CAP: Why did you choose “gardens” as the topic for Howling Hills’ first book? And why East Tennessee, specifically?

Terry: Gardening is something that still brings people together, despite their differences, and that’s something we need more than ever. Though I no longer talk politics with my

relatives, we’ll always have homegrown tomatoes. The stories are set in East Tennessee but have universal appeal. Readers from as far away as Massachusetts, Alabama, and Wisconsin have bought and enjoyed the book.

CAP: How long did it take to gather your stories? What was that process like? How did you decide which sorts of stories to include?

Terry: I gathered a few of them in the summer of 2017. That includes essays from Eleanor Scott, Kevin Saylor, and Chad Hellwinckel. I also interviewed a few people in April-May 2022. But we did most of the work in the past six months.

CAP: Can you describe the book for would-be readers? Is it anecdotes, personal experiences, informative/how-to, advice, a combination of these, or possibly even more?

Terry: It’s like visiting a bunch of friends, hearing their stories, and learning something. Maybe you learn what you should do in a garden. Or what not to do.

CAP: Can you describe how the book collaboration started?

Terry: Photographer Kelly Norrell and I started the book as a neighborhood project when I lived in Knoxville. We weren’t quite able to pull it together and abandoned the idea when my wife and I moved to Kingsport. Brad Lifford and I met through work. We both liked gardening. When I told him about the idea, he loved it. Together, we wrote the bulk of the book and formed Howling Hills Publishing.

CAP: What do you want readers to know first and foremost?

Terry: This is a book about interesting people. You don’t have to be a gardener or even like gardening to enjoy it. If you’re a gardener, it’s even better.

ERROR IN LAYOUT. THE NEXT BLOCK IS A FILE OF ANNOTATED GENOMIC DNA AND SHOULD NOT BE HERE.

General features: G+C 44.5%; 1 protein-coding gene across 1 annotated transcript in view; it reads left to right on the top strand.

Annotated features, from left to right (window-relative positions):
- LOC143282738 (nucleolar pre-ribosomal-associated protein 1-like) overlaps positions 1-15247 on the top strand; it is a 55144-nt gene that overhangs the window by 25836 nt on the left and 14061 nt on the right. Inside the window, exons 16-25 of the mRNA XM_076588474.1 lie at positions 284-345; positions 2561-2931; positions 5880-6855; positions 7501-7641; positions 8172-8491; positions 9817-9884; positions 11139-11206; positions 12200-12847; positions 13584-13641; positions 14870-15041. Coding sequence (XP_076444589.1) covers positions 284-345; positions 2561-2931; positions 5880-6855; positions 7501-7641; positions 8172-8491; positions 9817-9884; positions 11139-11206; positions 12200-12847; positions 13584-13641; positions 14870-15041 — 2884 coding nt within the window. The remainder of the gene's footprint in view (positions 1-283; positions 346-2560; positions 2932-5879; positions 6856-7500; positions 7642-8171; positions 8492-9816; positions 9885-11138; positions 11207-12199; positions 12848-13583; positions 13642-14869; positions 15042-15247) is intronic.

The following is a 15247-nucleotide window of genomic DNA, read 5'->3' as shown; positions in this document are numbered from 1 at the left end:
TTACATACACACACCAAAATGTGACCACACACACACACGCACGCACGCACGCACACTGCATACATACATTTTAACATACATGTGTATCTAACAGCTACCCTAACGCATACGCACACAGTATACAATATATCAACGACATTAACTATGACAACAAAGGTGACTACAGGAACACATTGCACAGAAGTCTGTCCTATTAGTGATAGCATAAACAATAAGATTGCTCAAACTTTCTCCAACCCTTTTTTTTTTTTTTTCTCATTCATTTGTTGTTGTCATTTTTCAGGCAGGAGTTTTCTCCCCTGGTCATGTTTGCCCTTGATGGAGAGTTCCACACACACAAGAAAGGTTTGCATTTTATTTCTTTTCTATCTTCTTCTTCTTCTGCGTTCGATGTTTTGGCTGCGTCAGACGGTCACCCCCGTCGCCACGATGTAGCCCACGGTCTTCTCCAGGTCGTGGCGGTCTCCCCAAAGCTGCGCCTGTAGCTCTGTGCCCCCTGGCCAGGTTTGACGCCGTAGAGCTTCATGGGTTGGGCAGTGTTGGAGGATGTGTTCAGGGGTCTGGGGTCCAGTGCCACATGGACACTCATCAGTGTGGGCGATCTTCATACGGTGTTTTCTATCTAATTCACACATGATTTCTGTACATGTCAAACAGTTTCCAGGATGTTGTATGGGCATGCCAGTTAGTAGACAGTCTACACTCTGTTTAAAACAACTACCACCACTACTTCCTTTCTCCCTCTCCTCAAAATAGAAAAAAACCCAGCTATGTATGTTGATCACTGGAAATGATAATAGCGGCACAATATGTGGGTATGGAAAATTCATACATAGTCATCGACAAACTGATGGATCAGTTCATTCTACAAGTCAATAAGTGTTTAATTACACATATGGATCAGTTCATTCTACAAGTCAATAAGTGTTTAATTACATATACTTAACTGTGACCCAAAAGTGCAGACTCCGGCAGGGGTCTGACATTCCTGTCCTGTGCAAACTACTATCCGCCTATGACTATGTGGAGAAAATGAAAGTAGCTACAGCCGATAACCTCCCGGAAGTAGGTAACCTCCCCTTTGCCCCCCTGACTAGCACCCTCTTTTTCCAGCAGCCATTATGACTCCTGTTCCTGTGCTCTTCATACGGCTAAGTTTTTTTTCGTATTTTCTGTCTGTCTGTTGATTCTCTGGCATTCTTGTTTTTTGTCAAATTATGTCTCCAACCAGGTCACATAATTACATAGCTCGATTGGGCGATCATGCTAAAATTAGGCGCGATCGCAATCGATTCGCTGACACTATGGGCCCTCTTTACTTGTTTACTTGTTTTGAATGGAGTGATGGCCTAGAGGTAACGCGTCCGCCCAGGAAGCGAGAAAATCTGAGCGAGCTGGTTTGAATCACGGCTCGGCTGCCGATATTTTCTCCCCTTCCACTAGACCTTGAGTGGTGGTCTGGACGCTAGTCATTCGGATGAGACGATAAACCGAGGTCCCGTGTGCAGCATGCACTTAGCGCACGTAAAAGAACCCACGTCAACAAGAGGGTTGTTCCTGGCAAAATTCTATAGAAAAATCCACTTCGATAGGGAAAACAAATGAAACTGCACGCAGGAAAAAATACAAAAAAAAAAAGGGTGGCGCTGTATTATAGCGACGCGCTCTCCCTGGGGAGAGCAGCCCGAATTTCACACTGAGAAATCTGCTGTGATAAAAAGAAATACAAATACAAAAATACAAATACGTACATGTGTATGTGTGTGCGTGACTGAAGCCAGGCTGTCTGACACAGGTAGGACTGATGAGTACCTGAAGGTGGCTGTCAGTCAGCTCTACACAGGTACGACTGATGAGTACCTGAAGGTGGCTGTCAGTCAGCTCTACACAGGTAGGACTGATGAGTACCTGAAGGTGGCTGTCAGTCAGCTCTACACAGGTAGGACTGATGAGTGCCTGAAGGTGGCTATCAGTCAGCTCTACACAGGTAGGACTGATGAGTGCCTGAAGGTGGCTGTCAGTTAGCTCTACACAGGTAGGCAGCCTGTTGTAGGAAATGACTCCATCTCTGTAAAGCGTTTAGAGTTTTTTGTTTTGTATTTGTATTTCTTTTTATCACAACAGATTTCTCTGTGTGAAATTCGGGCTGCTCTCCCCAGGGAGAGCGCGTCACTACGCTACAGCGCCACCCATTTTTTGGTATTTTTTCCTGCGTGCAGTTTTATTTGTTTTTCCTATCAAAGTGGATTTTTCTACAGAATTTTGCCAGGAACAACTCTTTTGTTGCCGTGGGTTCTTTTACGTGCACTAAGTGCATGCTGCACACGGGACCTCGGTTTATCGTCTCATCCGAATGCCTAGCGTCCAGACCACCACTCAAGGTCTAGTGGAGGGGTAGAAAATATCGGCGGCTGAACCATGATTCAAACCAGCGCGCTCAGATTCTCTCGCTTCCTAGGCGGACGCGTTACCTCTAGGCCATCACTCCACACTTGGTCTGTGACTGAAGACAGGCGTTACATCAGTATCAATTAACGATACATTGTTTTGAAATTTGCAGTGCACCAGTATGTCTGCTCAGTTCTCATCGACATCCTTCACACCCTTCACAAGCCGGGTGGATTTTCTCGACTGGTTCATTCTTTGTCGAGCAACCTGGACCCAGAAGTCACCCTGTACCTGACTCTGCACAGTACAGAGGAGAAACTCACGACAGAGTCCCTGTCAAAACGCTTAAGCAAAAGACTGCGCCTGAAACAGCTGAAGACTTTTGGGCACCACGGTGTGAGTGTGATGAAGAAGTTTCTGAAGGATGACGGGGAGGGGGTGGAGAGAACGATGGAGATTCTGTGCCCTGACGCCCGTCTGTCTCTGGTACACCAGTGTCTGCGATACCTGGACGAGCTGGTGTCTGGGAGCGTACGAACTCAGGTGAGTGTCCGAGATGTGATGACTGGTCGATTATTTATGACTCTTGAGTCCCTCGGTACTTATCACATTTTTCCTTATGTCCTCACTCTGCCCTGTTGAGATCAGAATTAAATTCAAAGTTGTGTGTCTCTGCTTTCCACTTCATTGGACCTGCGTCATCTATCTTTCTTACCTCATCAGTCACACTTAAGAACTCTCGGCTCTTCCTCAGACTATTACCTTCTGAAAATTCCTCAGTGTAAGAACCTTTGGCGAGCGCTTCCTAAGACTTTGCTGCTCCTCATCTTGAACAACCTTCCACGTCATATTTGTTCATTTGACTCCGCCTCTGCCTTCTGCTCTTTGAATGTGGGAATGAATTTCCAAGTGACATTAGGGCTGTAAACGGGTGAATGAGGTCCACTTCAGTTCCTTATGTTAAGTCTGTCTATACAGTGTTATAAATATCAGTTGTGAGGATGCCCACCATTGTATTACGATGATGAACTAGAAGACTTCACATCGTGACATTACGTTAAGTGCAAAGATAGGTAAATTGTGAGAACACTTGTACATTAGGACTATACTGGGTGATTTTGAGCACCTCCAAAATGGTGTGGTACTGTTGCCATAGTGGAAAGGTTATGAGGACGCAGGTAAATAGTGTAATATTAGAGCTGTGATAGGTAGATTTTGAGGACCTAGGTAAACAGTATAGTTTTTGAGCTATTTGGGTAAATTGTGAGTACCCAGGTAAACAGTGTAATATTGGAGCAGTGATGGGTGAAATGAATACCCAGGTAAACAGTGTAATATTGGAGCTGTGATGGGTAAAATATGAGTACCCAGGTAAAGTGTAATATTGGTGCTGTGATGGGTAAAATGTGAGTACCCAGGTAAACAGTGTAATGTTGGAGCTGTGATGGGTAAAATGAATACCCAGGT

CAP: A favorite story or anecdote from the book?

Terry: My friend Chad talks about how he cooked a roast in his compost bin. It worked, because he’s still alive and in good health.

CAP: How long did the overall project take?

Terry: Overall, several years. But we really did the majority of work in the past six months.

CAP: How did Howling Hills come to be? Can you tell us more about the publishing endeavors and business?

Terry: I wanted to start a nonfiction publishing company for at least a decade. When I met Brad, he liked the idea. He also proved to be the perfect partner. Our backgrounds and interests are similar and together we came up with a shared vision for Howling Hills. And we’re both very committed to that vision.

CAP: What is next on Howling Hills’ agenda?

Terry: We’re publishing a collection of ghost stories in September, followed by two collections of essays, one from a longtime newspaper columnist and the other from a very talented new writer. Brad and another writer, Kevin Mitchell, are working on a guide to East Tennessee breweries. And we’re talking to a few other people about ideas we like.

CAP: Where did the name Howling Hills come from?

Terry: We wanted something fun that could represent Greater Appalachia and the things we’ll be doing. So, the two of us, along with a mutual friend, brainstormed quite abit. We probably had 50-100 possibilities, only to find many of those names had already been taken. We eventually narrowed it down to a half dozen names and polled our friends. I’m not sure Howling Hills received the most votes, but it was near the top and was a name we could agree on.

CAP: What is the vision and intent for Howling Hills?

Terry: We want to tell strong regional stories that may otherwise be overlooked. The region is Greater Appalachia, which we define as the length of the Appalachian Trail. I guess we can argue about the width.

CAP: Other projects you want to tackle?

Terry: We have too many to list right now. In general, I’d like to publish local history, books on nature, food, and the environment, along with topical memoirs. We’re open to any regional nonfiction proposal. For us to accept an idea, it will have to spark strong passion in one of us, and the other will have to at least like it. And we have to be able to sell copies.

CAP: Where can people order and learn more?

Terry: Visit our website, You can also follow us on Facebook.